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Safety Tips For Constructing Sets For Plays And Musicals

Few places feel more like home to a theater kid than backstage, from the wings to the dressing room. That includes the set shop.

Unfortunately, feeling comfortable in the set shop can potentially translate to getting complacent. And if you’ve ever helped build a set, you know that that is a dangerous mindset to take into the shop. Our safety tips for constructing sets for plays and musicals will help keep your cast and volunteers safe for the whole run.

Safety Tips for Constructing Sets for Plays and Musicals

Have Shop Rules

As we said, the theater feels like home, and every home has house rules to ensure that those who live there remain safe. The same should be true of your theater’s set shop. Here are a few cardinal rules to add to your set’s rule list:

  • No running or horseplay in the set shop.
  • Put all tools away when you’re finished with them.
  • Label all materials.
  • Don’t use a tool unless you’ve been received training on it.
  • Inform a supervisor of damaged equipment right away

Ultimately, most set construction safety tips for plays and musicals will be common sense. Still, posting the rules and teaching them to everyone working in the shop will help avoid preventable accidents.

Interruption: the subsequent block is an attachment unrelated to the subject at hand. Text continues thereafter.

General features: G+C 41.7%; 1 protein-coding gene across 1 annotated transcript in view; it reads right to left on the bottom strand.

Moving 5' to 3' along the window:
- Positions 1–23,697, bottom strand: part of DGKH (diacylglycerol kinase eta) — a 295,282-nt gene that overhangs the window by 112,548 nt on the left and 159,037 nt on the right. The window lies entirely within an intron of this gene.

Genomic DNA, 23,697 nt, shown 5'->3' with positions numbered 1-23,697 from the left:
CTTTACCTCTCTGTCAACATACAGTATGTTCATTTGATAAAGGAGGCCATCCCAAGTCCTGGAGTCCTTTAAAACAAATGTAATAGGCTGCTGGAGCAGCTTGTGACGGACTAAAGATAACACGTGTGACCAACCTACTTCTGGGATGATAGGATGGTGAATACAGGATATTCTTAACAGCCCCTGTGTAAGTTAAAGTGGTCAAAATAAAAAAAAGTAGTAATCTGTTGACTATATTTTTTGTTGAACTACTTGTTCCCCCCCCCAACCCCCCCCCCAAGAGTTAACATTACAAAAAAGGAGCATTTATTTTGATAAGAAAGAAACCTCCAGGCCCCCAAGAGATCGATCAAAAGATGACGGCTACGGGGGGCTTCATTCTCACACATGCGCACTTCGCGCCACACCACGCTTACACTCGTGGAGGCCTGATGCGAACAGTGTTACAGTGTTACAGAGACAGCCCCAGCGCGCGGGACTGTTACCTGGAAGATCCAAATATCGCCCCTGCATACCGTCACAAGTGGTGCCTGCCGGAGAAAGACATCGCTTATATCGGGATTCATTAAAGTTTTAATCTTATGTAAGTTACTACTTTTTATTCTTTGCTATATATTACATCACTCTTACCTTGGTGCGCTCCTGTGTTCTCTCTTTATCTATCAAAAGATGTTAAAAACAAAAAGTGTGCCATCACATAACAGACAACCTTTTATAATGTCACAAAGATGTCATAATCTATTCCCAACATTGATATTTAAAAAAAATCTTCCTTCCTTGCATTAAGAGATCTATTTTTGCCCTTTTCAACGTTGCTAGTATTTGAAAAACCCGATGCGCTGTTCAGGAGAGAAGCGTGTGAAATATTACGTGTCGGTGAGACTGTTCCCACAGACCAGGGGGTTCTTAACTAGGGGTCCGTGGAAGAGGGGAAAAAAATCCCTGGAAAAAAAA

Wear PPE

Along with the shop rules, your set shop should post a standard for the type of clothing everyone will need to wear while working on sets. This should include:

  • Goggles
  • Close-toed shoes
  • Long sleeves
  • Long pants
  • Gloves
  • Masks

Additionally, you will want to avoid wearing anything that might catch in machines or tools. Keep long hair tied back and avoid loose clothing. Cast members should also not enter the shop in costume.


Keep the Shop Ventilated

There is a lot of debris going into the air during set construction. Saws and sanders send sawdust flying into the air, and when it isn’t solid particles, it’s harmful invisible contaminants like the VOCs present in wood stain fumes.

While face coverings offer some protection, ventilation is the key if you’re looking for full protection. If you’re painting, staining, or sanding, make sure there are open exits to the outside with fans to keep fumes from accumulating.

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